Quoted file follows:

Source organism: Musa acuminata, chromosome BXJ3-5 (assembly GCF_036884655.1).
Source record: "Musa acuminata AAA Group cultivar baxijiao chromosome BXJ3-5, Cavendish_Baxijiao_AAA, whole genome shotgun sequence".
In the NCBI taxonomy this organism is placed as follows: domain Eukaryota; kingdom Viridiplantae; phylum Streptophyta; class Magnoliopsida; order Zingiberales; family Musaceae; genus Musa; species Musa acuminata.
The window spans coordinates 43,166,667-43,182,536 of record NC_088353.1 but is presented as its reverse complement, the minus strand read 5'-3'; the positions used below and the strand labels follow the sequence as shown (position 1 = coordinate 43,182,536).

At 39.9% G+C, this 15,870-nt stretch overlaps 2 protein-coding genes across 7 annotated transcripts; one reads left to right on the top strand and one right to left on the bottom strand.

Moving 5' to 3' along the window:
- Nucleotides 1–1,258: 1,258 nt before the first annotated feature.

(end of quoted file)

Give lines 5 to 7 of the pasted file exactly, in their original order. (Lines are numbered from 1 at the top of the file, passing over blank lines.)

At 39.9% G+C, this 15,870-nt stretch overlaps 2 protein-coding genes across 7 annotated transcripts; one reads left to right on the top strand and one right to left on the bottom strand.

Moving 5' to 3' along the window:
- Nucleotides 1–1,258: 1,258 nt before the first annotated feature.